College Sex Myth: Going Home Alone


One year, shortly before graduation, the mother of a friend came to visit him at college. As they walked across campus after dinner, a young woman he knew stopped to say hello and ask where he was going. “He’s going home,” his mother snapped. “Alone.”
Has it really come to this? Has adult obsession with college sex reached such a pitch that a parent assumes that every cordial conversation will, without his or her intervention, end in frantic intercourse?
Actually, we understand parents’ alarm. College today is portrayed almost exclusively as a sexual free-for-all, where undergrad action is effortless and frequent, where randy young things not so much leap into the sack as never leave it in the first place.
Rolling Stone calls it “the booze-fueled culture of the never-ending hookup.” In her book “Unhooked,” The Washington Post‘s Laura Sessions Stepp sniffs that hookups are as “common as a cold.” Bill O’Reilly airs furtive footage on Fox News of “pure debauchery” at Brown University’s annual SexPowerGod party. And of course, in Tom Wolfe’s impossible-not-to-cite novel “I Am Charlotte Simmons,” set on a campus where sex is in the air — sorry, where the air is “humid with it! Tumid with it! Lubricated with it! Gorged with it!” — students practically major in “herky-jerky . . . bang bang bang.” One envisions RU-486 available at the dining hall salad bar, next to the croutons.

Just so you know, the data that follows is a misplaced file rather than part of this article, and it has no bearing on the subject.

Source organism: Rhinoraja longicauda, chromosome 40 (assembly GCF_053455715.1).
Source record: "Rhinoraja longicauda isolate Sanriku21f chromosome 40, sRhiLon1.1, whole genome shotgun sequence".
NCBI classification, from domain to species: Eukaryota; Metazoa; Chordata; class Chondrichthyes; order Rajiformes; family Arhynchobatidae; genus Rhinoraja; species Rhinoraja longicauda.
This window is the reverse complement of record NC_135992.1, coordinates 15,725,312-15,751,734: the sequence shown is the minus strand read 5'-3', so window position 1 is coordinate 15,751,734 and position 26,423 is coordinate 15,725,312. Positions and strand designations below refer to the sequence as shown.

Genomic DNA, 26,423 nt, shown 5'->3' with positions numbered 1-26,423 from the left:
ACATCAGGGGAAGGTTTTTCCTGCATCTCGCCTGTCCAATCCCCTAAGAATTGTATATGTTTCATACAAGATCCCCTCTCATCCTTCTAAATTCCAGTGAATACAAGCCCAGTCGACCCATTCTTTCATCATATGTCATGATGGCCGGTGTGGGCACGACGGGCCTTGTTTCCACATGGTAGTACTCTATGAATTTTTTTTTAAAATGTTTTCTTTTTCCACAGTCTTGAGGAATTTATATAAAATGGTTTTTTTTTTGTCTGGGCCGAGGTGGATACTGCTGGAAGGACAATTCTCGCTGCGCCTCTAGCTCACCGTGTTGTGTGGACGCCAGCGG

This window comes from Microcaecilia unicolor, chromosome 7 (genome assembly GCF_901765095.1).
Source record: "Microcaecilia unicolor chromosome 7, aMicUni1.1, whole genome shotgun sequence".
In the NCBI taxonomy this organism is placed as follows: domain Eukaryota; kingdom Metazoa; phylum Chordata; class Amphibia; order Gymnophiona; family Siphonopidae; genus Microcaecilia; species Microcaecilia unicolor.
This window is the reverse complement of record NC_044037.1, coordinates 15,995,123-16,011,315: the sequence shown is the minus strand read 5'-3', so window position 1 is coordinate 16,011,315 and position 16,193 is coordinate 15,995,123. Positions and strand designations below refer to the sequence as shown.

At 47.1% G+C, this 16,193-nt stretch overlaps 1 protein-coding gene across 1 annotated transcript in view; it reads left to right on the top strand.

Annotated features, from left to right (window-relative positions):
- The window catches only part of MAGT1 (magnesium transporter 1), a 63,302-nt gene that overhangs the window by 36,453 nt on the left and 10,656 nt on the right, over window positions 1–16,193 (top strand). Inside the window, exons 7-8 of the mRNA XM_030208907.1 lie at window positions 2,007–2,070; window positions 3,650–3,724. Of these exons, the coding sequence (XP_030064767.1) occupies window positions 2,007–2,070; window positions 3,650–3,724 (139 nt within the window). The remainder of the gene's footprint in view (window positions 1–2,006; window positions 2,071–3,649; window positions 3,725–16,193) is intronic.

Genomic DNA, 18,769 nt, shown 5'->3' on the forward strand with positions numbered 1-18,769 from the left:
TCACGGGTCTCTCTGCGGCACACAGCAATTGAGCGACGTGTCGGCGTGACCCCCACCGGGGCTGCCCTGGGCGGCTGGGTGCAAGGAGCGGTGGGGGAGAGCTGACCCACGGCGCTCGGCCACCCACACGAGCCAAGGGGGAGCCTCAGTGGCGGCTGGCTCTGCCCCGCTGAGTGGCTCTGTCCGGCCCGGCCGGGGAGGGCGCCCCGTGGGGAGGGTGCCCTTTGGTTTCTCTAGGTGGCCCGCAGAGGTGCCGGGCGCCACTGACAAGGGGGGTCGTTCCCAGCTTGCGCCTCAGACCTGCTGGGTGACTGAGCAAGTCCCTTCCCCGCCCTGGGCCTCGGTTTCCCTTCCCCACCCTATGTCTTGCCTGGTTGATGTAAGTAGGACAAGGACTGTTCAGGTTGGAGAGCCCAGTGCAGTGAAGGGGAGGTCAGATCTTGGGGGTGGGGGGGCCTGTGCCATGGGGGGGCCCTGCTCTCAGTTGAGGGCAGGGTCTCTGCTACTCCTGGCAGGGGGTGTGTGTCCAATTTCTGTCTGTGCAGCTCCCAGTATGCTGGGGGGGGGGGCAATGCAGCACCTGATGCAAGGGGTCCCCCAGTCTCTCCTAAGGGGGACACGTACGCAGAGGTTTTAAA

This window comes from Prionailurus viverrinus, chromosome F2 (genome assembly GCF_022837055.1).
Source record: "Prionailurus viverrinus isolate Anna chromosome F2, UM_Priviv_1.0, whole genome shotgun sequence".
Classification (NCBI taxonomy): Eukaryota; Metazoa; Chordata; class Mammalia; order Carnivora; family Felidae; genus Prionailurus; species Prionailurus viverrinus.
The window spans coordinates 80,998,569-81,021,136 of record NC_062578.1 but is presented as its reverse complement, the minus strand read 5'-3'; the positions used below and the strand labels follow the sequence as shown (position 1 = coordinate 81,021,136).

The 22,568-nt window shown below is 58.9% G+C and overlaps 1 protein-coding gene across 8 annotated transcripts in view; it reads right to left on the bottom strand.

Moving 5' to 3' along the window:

But as the Class of 2011 settles in on campus this month, we’re betting that the students are discovering the cold-shower truth: The type of action they’re likely to get is more hanky than panky.
We say this at our own peril. As the editors of IvyGate, a blog that dines out on all that is base and scandalous about the Ivy League, we have written about students and sex once or twice. It’s hard not to, when even the smallest incidents get hyped to the max.
This year, two weeks before Valentine’s Day, we posted an e-mail that the beleaguered master of a Yale residential college had sent to his charges — subject line: “Shower Stalls are for Showering” — asking an unnamed intimate couple to please stop clogging the bathroom drain. Hilarious? Absolutely. (The man has a PhD!) Did we give it a second thought? Nah. Not, that is, until a New Haven newspaper got wind of the professor’s plea. And then the Associated Press. And then about 130 news outlets worldwide, including the “Today” show.
It wasn’t the first time, obviously, that a campus sex story had been blown out of proportion. Last fall, the New York Daily News ran a thoughtful, nuanced article with the headline “WILD SEX 101: S&M Clubs, Nude Parties, Porn, X-Rated Romps Rule at Columbia.” Having gone to Columbia, where we had experience with only the third item on that list, we read eagerly. Had the school really become a “playpen for sexual hijinks” in the months since we’d graduated? By e-mail and instant message, we canvassed some friends for our blog: Forget the kinky part; how often are you having sex at all? Here are some of the responses: